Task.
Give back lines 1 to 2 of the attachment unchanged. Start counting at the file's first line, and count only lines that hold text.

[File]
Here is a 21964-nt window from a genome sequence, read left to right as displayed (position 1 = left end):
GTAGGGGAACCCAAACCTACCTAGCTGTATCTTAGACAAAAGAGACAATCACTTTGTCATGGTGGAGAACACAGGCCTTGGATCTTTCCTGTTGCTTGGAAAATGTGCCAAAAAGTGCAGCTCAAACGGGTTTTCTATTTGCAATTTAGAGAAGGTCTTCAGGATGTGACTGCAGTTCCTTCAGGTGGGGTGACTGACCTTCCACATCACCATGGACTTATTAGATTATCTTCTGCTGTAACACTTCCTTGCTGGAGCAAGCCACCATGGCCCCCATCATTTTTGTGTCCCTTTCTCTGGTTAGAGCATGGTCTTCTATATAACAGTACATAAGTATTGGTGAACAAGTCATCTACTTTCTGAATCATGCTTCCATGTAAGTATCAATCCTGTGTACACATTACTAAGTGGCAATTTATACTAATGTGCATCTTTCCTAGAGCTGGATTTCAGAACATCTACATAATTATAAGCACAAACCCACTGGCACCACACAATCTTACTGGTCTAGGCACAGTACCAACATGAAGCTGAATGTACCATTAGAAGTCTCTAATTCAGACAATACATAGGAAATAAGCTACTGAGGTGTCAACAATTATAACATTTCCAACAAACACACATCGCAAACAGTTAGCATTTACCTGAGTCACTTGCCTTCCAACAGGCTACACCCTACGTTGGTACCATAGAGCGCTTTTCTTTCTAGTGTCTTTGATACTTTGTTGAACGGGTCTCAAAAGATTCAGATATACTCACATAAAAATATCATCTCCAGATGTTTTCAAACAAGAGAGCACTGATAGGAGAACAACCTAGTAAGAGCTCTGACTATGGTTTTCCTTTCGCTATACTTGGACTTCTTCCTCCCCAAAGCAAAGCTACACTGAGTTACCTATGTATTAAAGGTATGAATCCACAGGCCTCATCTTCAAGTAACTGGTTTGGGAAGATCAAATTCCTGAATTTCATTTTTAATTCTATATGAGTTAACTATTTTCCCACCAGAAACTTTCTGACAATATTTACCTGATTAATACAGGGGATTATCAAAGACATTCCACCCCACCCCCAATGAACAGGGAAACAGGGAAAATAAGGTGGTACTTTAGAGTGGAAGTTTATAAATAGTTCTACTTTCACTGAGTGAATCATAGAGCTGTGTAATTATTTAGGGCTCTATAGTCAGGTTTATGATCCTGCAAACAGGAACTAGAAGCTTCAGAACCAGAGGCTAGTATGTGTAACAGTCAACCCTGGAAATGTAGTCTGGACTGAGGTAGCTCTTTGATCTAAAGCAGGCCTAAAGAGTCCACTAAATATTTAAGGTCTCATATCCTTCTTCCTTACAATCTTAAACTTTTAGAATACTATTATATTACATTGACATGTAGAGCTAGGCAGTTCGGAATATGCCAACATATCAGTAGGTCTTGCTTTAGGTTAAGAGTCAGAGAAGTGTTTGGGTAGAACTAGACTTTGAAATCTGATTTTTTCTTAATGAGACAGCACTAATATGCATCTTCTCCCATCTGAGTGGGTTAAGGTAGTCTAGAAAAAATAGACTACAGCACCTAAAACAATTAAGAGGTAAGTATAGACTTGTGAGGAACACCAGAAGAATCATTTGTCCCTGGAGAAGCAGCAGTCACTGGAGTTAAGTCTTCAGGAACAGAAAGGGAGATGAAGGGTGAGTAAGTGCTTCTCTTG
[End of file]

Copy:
Here is a 21964-nt window from a genome sequence, read left to right as displayed (position 1 = left end):
GTAGGGGAACCCAAACCTACCTAGCTGTATCTTAGACAAAAGAGACAATCACTTTGTCATGGTGGAGAACACAGGCCTTGGATCTTTCCTGTTGCTTGGAAAATGTGCCAAAAAGTGCAGCTCAAACGGGTTTTCTATTTGCAATTTAGAGAAGGTCTTCAGGATGTGACTGCAGTTCCTTCAGGTGGGGTGACTGACCTTCCACATCACCATGGACTTATTAGATTATCTTCTGCTGTAACACTTCCTTGCTGGAGCAAGCCACCATGGCCCCCATCATTTTTGTGTCCCTTTCTCTGGTTAGAGCATGGTCTTCTATATAACAGTACATAAGTATTGGTGAACAAGTCATCTACTTTCTGAATCATGCTTCCATGTAAGTATCAATCCTGTGTACACATTACTAAGTGGCAATTTATACTAATGTGCATCTTTCCTAGAGCTGGATTTCAGAACATCTACATAATTATAAGCACAAACCCACTGGCACCACACAATCTTACTGGTCTAGGCACAGTACCAACATGAAGCTGAATGTACCATTAGAAGTCTCTAATTCAGACAATACATAGGAAATAAGCTACTGAGGTGTCAACAATTATAACATTTCCAACAAACACACATCGCAAACAGTTAGCATTTACCTGAGTCACTTGCCTTCCAACAGGCTACACCCTACGTTGGTACCATAGAGCGCTTTTCTTTCTAGTGTCTTTGATACTTTGTTGAACGGGTCTCAAAAGATTCAGATATACTCACATAAAAATATCATCTCCAGATGTTTTCAAACAAGAGAGCACTGATAGGAGAACAACCTAGTAAGAGCTCTGACTATGGTTTTCCTTTCGCTATACTTGGACTTCTTCCTCCCCAAAGCAAAGCTACACTGAGTTACCTATGTATTAAAGGTATGAATCCACAGGCCTCATCTTCAAGTAACTGGTTTGGGAAGATCAAATTCCTGAATTTCATTTTTAATTCTATATGAGTTAACTATTTTCCCACCAGAAACTTTCTGACAATATTTACCTGATTAATACAGGGGATTATCAAAGACATTCCACCCCACCCCCAATGAACAGGGAAACAGGGAAAATAAGGTGGTACTTTAGAGTGGAAGTTTATAAATAGTTCTACTTTCACTGAGTGAATCATAGAGCTGTGTAATTATTTAGGGCTCTATAGTCAGGTTTATGATCCTGCAAACAGGAACTAGAAGCTTCAGAACCAGAGGCTAGTATGTGTAACAGTCAACCCTGGAAATGTAGTCTGGACTGAGGTAGCTCTTTGATCTAAAGCAGGCCTAAAGAGTCCACTAAATATTTAAGGTCTCATATCCTTCTTCCTTACAATCTTAAACTTTTAGAATACTATTATATTACATTGACATGTAGAGCTAGGCAGTTCGGAATATGCCAACATATCAGTAGGTCTTGCTTTAGGTTAAGAGTCAGAGAAGTGTTTGGGTAGAACTAGACTTTGAAATCTGATTTTTTCTTAATGAGACAGCACTAATATGCATCTTCTCCCATCTGAGTGGGTTAAGGTAGTCTAGAAAAAATAGACTACAGCACCTAAAACAATTAAGAGGTAAGTATAGACTTGTGAGGAACACCAGAAGAATCATTTGTCCCTGGAGAAGCAGCAGTCACTGGAGTTAAGTCTTCAGGAACAGAAAGGGAGATGAAGGGTGAGTAAGTGCTTCTCTTG